MEGA-Zines

It’s amazing what you can make from a sheet of paper, a pen and a pair of scissors. Throw in some old magazines, washi tape and some glue, and you have yourself a party.

Zines, pronounced ZEENS, but spelled zines as in magazine

Zines are home-made, DIY, self-published little booklets. They can be stapled or made from one sheet of paper, folded in such a way as to make six pages plus front and back covers. If you’re thrifty, you could make a 2 in 1 version by writing/printing on both sides of the paper, so you get to see one of the other zine depending on how you fold it.

They can be on any topic you like – art, politics, short stories, identity, what I did last summer, food, my so-called life, mental health, animals, the state of the nation – absolutely anything. They were pretty popular when I was a teenager back in the late 80s. I remember reading some feminist Riot Grrrl ones and a few band/gig review ones. Back then, there was no internet, so spreading the word to potential future members of your tribe was much more difficult than it is now.

I’m rubbish at drawing, which I why my zines are mostly made up of words cut from magazines. I’ve hit my stash of washi tape hard. I really enjoy the process of getting into the flow of creating. This is a slow craft. Old school analogue, even, yet so easily shared with others.

I’ve found this video on YouTube which shows how to make one. Honestly, they are so simple. No verbal instructions are necessary. Give it a go! Fun for all ages.

My newer zines are made from A3 paper. Once the zine is made, I shrink it on my home copier at 71% to make it A4-sized. Fortunately, I only have a black and white scanner/photocopier/printer combo, because a colour one could become quite and expensive habit! I must admit that I have made a few copies of each one, just in case I get invited to a zine fair at some point in the future (where I could sell or trade them) way off when we all start doing social things again.

This is one I made earlier, in its glorious natural state.

Regular readers may remember that I recently made a multi-page short story/poetry zine with a printed cover for a socially-distanced library event. I may make some more. They’re a whole lot easier and more fun to make than e-books. If/when I do any performance poetry/spoken work with an IRL audience (again at some hopeful time in the future, when life feels safer again) I will create a little zine to read my poem from while I’m onstage.

I hope you enjoyed a little peek into my world of what I’ve been up to lately!

Extra points for anyone who knows which magazines I’ve hacked up to obtain the cut-out words!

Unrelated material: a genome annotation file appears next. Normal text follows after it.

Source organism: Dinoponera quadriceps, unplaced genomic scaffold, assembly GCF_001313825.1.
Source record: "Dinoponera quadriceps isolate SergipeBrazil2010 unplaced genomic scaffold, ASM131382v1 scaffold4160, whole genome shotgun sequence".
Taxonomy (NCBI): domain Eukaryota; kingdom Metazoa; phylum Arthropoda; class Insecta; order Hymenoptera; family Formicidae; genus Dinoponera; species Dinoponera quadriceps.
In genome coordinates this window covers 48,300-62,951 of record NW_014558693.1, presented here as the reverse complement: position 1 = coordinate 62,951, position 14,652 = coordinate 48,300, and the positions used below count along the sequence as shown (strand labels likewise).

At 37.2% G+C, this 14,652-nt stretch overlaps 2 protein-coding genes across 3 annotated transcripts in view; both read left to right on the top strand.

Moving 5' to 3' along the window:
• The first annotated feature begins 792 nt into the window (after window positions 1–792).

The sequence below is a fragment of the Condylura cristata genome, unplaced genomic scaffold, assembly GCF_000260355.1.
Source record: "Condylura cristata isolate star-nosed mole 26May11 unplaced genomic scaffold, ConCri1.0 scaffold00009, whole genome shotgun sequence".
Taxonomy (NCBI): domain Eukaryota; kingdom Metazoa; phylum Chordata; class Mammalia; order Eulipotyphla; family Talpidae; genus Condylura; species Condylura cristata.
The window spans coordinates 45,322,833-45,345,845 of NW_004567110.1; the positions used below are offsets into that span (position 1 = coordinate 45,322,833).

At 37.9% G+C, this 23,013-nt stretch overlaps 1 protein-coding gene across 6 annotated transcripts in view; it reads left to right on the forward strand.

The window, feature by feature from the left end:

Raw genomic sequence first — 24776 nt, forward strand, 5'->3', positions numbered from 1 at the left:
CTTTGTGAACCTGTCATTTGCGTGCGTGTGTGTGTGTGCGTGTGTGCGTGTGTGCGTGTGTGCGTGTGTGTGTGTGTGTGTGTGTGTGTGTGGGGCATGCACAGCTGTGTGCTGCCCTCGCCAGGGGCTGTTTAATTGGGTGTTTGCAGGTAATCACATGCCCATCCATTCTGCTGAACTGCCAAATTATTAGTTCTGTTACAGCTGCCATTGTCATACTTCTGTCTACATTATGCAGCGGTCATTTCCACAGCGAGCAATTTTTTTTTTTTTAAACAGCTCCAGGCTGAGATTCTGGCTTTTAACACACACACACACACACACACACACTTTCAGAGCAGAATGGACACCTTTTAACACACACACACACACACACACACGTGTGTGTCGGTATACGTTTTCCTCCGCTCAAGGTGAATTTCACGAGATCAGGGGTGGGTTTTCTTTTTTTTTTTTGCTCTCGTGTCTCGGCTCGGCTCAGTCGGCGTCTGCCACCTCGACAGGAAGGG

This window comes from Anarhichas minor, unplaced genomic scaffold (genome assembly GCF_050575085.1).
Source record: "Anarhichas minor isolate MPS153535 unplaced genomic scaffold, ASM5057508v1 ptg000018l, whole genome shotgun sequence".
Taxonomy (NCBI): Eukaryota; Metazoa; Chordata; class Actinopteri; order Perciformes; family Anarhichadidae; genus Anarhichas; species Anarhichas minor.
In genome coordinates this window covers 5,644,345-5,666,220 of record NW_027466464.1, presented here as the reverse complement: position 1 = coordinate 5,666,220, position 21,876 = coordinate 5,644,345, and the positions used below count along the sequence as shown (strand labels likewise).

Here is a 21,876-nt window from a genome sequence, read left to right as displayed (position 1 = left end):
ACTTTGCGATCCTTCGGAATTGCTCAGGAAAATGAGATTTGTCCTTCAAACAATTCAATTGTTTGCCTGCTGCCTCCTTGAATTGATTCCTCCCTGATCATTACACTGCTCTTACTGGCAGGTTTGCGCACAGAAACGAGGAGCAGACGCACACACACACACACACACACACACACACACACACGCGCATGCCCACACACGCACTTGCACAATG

In the spirit of the culture of zines, below are a few that I’ve shared with other organisations. They are in convenient video format on YouTube.


I sent a few of my zines to Leicester Zine Library and they were kind enough to create a lovely Instagram post about them

94. Hydrophobic

We run into the old bus shelter, giggling like schoolgirls who have just seen someone they fancy. Within a few seconds, we are mere inches away from a curtain of rain. Not the famous grey British drizzle that makes pavements slippy, but a stop/start torrent where gardens get battered with a side order of flash flooding.

The man who was earlier repeatedly throwing a ball to a soaking wet joyous dog, runs by, led by his bounding Labrador. They are followed by a drenched youth, dressed in a thin t-shirt and jeans. He’s walking quickly, head down, shoulders hunched, hands thrust deep inside his pockets, but he’s too far gone to consider trying to save face by seeking shelter. Fate accepted. This is a moment to remember, like when I got dropped off at the supermarket, still wearing my slippers.

We’ve all been there. Stripping off in the kitchen, today’s clothes thrown into the washing machine, running upstairs in wet underwear, stepping straight into a hot shower. Bragging rights come later. Newspapers stuffed inside shoes for a day or so, with no guarantee that they would survive.

We were reliably informed by the lady in the chippy, that the local premier-league football team who we saw training on the beach, had left this very chip shop just minutes before we went in. She didn’t ask for any selfies. Their anonymous steamy minibus is parked near to our bench. I suppose this weather gives them a rare moment of normality, away from the spotlight.